by Henry Sane
The world ended one night as I was sitting on the toilet. At the time, I remember I was peacefully reading Amerika by Franz Kafka, having just finished the very last word of the second-to-last chapter. Chapter six, I think. Maybe seven.
And then the world ended.
Naturally, being that it was the end of the world, it was one of those times when you remember everything about the moment—what you were doing, who you were with, what was in the air, and so on. Like where you were when you heard a beloved celebrity was shot, or what color tie your father was wearing when he came out of the closet. Sensory recognition. You can’t forget these kinds of moments, short of suffering amnesia or some other memory-blanking trauma. And you can’t forget the details either. Me, I was half-naked, sitting on my toilet, reading Kafka when the world ended. I could hear the monotonous buzz of the overhead air vent and the trickling of water from my faulty sink faucet. I tasted nothing, felt nothing particularly memorable in the line of the physical or the emotional. The lingering stench of shit was perhaps the most unforgettable. All in all, everything, internally and externally, was very peaceful. Both before and after the world ended, very peaceful.
Perhaps I should clarify—the world didn’t properly end, as one might expect of such a thing. After all, I still existed. As did my bathroom. And the Earth was obviously still there. There was no explosion, or implosion, or redirection or derailment of our orbit around the Sun. No noticeable increase or decrease in temperature or breathable air. No chaos, no hideous mutations, no cannibalism. There was just me. And my bathroom. And an empty void that encompassed everything else.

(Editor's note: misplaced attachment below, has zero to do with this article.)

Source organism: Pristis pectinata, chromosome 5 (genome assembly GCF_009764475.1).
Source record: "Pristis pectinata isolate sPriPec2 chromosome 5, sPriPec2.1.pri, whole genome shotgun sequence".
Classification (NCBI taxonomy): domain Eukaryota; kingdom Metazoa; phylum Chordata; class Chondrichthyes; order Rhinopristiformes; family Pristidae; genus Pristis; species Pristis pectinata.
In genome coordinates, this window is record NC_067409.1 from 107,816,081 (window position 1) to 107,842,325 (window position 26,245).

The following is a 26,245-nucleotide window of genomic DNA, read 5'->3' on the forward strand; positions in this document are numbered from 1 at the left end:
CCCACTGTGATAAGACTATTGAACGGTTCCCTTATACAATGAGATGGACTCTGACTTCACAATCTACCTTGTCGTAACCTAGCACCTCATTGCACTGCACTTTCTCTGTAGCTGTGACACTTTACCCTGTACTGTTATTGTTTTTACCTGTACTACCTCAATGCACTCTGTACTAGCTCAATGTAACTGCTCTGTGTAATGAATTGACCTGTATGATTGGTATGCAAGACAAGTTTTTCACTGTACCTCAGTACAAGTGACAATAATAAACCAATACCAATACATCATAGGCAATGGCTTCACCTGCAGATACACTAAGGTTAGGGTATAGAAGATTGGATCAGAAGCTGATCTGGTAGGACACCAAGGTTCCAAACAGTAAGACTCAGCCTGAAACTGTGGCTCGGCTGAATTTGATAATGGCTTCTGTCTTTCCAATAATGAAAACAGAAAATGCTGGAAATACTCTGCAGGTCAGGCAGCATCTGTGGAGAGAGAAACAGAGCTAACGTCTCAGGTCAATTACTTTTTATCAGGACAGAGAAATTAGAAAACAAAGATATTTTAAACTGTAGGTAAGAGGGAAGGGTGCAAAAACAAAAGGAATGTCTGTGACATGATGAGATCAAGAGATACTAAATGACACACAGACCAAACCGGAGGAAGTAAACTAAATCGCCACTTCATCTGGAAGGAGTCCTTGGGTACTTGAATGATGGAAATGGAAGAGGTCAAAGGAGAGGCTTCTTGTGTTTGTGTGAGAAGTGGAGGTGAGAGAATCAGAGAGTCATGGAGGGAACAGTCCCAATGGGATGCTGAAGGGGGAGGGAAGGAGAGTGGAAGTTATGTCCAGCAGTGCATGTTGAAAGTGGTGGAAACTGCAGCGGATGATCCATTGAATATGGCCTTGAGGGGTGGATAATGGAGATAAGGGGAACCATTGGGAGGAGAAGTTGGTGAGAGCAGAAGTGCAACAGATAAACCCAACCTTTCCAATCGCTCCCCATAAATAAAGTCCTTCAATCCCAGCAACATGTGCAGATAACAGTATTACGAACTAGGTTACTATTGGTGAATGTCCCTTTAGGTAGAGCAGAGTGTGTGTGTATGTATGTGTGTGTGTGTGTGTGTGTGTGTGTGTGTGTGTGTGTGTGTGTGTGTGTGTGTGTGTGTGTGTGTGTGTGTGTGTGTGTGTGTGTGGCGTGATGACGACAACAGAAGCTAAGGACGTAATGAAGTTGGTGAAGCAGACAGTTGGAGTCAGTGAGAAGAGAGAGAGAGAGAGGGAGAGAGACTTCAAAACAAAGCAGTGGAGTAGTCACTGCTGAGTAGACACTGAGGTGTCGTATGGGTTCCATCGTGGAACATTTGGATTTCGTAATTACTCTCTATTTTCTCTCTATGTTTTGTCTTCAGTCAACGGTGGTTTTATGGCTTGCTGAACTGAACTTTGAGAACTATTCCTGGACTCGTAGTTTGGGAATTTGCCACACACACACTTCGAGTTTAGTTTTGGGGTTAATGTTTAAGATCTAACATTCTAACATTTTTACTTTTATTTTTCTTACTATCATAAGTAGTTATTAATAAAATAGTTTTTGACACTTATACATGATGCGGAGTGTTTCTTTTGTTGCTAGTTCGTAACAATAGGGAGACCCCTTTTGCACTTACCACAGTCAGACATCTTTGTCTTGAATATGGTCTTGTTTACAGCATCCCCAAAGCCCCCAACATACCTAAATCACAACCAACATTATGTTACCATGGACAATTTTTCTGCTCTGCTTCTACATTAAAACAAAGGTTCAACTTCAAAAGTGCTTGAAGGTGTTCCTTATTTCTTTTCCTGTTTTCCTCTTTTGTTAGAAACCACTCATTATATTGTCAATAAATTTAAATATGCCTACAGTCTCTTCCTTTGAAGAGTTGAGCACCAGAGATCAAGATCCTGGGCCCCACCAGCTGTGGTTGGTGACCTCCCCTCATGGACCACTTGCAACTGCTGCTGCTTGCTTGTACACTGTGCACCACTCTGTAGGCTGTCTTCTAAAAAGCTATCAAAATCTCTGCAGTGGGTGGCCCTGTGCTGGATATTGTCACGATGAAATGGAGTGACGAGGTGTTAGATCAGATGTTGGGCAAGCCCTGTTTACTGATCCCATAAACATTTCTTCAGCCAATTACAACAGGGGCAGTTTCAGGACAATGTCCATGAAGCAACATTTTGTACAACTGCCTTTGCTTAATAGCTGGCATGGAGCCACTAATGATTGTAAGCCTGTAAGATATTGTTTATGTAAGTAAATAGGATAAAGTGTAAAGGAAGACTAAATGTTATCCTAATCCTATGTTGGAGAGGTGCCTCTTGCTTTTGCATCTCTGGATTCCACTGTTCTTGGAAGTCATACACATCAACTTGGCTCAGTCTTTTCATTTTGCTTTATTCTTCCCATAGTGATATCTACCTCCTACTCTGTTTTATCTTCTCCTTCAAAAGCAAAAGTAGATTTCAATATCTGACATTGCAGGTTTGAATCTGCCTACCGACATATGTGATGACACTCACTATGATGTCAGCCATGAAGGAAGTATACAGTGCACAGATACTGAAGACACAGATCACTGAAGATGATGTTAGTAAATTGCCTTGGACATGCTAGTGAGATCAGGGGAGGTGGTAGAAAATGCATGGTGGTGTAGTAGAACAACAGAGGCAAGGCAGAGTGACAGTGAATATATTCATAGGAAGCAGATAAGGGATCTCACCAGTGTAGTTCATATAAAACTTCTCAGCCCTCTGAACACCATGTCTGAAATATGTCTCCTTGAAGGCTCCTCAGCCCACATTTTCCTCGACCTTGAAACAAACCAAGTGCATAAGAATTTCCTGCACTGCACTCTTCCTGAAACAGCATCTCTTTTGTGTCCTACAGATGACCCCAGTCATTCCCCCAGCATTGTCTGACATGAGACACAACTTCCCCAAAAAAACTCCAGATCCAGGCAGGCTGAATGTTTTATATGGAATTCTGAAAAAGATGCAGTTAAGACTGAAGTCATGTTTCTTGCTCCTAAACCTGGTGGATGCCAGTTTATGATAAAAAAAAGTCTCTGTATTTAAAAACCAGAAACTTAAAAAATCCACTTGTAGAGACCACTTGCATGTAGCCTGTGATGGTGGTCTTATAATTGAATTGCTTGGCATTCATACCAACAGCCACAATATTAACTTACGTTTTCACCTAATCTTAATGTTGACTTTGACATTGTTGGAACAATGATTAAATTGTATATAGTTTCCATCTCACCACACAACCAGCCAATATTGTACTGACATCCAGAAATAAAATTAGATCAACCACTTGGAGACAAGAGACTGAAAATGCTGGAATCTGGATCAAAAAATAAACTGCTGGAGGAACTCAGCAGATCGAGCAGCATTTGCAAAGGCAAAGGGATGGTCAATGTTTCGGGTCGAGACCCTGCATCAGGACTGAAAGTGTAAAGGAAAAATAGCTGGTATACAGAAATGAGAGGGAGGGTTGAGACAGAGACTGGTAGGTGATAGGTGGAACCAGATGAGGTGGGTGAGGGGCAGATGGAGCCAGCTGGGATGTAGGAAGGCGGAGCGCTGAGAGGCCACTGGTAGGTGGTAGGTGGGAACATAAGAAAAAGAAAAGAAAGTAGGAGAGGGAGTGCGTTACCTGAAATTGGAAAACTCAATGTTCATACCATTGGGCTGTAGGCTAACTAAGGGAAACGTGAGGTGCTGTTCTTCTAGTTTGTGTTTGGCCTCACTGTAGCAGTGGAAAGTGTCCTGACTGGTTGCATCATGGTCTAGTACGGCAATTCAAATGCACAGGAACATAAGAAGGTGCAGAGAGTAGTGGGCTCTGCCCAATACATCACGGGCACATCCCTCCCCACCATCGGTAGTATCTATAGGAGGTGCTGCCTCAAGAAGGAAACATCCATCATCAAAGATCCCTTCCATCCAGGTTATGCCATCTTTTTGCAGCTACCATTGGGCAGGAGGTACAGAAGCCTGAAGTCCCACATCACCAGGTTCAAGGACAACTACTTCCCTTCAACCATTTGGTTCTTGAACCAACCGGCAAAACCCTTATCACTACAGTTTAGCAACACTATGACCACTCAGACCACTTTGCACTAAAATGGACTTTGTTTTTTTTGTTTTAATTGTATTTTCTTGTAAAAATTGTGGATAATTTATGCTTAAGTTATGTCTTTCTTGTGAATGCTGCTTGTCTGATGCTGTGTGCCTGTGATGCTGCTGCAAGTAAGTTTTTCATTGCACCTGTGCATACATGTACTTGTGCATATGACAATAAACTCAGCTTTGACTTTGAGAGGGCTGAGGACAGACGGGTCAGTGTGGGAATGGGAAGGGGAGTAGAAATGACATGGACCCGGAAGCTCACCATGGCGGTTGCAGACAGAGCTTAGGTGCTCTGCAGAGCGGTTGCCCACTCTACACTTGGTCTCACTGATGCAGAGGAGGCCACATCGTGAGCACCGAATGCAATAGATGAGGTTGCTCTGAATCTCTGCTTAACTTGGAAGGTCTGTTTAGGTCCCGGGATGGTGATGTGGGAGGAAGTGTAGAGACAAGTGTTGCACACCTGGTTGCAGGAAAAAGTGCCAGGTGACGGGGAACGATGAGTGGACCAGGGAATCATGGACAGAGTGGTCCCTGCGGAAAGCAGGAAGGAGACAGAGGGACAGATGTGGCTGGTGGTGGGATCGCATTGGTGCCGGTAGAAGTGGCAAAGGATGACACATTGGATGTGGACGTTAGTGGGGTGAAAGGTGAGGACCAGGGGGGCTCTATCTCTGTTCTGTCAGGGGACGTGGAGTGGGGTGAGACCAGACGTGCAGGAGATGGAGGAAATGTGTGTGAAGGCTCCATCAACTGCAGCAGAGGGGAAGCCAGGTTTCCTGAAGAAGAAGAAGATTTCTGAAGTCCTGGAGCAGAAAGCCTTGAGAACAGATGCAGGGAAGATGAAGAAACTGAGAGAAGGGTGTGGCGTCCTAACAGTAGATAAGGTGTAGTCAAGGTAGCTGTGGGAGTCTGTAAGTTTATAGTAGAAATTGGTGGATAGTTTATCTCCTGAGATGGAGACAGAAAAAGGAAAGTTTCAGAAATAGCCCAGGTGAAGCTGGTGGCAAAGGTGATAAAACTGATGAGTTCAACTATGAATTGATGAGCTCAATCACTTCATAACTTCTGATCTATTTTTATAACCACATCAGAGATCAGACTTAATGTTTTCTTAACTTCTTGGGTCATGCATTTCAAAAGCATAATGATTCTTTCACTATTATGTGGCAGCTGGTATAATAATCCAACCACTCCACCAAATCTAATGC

I’d just finished the very last word of Amerika’s second-to-last chapter when the violent rattling began. Something like an earthquake, but far more jarring and profound. Much quicker also. And whereas an earthquake is like a ten-second upheaval of mountainous wobbling, during which certainty is abruptly discarded like yesterday’s garbage, this was like having your mind separated from body and time, sucked through a black hole, and instantly replaced. And also unlike an earthquake, you knew from the very moment of the tumultuous onset exactly what was happening. But in that fraction-of-a-second moment of intensity, you also realize it’s already come and gone.
So don’t ask me how—but I knew without a doubt I’d just survived the end of the world.
I’d already begun dealing with it—emotionally speaking—before my mind had returned to my body.
The internal conversation went smoothly enough:
It’s the end of the world, said one side.
That’s right, replied the other. So?
So what will you do?
What will I do? Huh? What are you getting at?
It’s the end of the world… Surely you’ve got a plan, yes?
Yes. But it’s the end of the world, and we both know that.
So at the end of the world, you throw out your plans and start over.
So what’s the use in formulating a plan now?
But you said you already had a plan—
That’s right, I did. My plan is to forget about plans. How can we possibly be expected to formulate a proper plan at a time like this, beyond the plan of non-planning, of course? We haven’t even reconnected yet! Once everything internally gets back into place, we’ll sort out the external accordingly. Sound?
Then I chimed in:
The end of the world is a plan all in itself, forced upon us all. There’s no use fighting one Godzilla of a plan with one little BB gun of a plan. We’ll scope out the end of the world, pretend it’s a blueprint for the future of mankind and go from there.